In my analysis of effective demand, I can see the state of the economy before the Federal Reserve responds with their Fed rate.
Here is the graph of the final difference between the effective demand limit and the utilization of labor and capital (TFUR) after monetary policy has been taken into consideration.
We see that the difference falls to between 0% and -2% before a recession happens. We also see that currently, the difference is above 0% implying that a recession is not imminent.
Now here is a graph of the difference between the effective demand limit and the utilization of labor and capital before monetary policy is taken into consideration.
In the 1970's, the economy was far below -2%, but easy monetary policy boosted it back up as seen in the first graph. Since 1980, the economy always reached around -2% before going into a recession. In 2014, the economy reached once again that -2% level implying that the economy was sensitive to recessionary forces.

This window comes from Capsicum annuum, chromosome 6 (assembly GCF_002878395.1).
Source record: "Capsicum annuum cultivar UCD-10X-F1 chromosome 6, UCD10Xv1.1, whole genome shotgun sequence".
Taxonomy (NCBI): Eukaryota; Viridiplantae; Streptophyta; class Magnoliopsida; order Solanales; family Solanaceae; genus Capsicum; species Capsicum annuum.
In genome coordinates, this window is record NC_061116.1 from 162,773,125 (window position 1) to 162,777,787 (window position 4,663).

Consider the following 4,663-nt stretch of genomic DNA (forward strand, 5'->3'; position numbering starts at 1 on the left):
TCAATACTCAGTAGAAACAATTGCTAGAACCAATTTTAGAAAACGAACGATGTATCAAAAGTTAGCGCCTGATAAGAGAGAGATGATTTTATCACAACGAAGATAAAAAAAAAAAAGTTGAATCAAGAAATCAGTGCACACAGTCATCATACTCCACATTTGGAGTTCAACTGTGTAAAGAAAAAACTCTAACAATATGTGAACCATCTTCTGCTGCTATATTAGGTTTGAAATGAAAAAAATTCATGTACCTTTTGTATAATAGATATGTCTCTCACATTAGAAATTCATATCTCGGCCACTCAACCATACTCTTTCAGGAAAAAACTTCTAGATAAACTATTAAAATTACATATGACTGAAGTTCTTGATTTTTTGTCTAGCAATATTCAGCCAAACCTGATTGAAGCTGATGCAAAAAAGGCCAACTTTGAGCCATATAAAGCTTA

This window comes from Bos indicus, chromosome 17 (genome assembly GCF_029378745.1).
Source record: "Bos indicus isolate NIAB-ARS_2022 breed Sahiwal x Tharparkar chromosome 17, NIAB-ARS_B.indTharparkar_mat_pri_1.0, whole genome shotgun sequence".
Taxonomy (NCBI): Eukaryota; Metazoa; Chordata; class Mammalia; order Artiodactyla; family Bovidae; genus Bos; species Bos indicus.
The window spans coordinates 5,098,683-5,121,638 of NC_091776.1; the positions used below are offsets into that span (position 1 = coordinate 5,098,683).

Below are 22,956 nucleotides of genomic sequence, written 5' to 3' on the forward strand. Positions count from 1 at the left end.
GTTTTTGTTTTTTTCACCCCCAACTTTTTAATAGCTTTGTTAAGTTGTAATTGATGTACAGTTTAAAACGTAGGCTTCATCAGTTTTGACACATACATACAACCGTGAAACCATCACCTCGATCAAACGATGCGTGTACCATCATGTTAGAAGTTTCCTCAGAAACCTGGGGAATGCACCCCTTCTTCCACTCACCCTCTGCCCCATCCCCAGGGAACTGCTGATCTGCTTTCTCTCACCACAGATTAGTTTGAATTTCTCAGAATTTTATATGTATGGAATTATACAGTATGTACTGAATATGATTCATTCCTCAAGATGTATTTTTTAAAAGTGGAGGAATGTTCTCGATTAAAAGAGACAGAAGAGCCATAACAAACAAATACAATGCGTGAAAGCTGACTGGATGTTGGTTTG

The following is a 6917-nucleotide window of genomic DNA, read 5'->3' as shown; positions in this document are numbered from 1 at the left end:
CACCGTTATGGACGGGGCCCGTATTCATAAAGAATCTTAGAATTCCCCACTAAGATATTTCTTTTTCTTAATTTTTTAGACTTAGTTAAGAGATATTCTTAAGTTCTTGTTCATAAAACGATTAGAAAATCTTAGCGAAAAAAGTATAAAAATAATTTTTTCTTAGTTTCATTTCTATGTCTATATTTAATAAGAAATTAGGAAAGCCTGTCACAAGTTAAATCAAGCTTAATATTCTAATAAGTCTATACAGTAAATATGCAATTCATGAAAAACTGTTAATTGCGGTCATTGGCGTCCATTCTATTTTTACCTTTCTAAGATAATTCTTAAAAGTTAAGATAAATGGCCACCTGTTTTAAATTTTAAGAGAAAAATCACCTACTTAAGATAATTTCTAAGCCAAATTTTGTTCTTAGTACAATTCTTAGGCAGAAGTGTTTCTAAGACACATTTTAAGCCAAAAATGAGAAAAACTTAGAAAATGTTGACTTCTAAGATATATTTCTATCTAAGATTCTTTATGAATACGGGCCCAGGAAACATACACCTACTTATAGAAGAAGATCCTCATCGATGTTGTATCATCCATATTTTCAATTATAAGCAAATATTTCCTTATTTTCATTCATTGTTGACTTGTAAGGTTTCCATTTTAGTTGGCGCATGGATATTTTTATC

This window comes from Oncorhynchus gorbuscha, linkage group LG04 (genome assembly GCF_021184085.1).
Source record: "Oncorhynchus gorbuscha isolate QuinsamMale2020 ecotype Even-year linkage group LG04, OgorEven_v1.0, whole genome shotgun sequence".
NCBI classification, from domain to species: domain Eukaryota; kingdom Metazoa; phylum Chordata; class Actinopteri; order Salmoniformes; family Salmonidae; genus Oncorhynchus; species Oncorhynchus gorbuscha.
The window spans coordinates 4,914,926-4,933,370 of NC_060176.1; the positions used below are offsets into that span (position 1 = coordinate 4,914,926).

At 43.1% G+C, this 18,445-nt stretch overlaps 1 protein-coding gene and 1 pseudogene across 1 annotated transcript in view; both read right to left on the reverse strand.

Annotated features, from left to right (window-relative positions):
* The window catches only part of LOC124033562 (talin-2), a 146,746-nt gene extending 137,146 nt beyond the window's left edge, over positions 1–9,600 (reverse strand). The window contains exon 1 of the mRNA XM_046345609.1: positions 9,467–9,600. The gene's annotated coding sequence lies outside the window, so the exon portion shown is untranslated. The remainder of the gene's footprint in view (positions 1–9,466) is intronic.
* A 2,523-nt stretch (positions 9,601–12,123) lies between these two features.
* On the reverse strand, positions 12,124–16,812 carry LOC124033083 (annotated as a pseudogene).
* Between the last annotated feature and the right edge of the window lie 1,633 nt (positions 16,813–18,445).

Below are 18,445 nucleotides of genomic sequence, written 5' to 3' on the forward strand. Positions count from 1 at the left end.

Since 2014, effective demand is rising again due to falling headline inflation and falling long-term treasury rates. You can see that in the first graph, the plot is pushed above the 0% level by super aggressive monetary policy. However, if it were not for these effects of easy monetary policy and falling oil prices, we might have seen more of a correction in the stock market.
The economy is hitting a level which in the past meant that the economy had reached its maximum level of employing labor and capital before a recession happened. However, super aggressive monetary policy is keeping the economy expanding. How much can monetary policy keep the economy expanding beyond this point? We will see...
If monetary policy does start to tighten, and oil prices start to rise again... then I would expect to see recessionary forces awaken. But the economy may have another way to postpone a recession. Something to watch.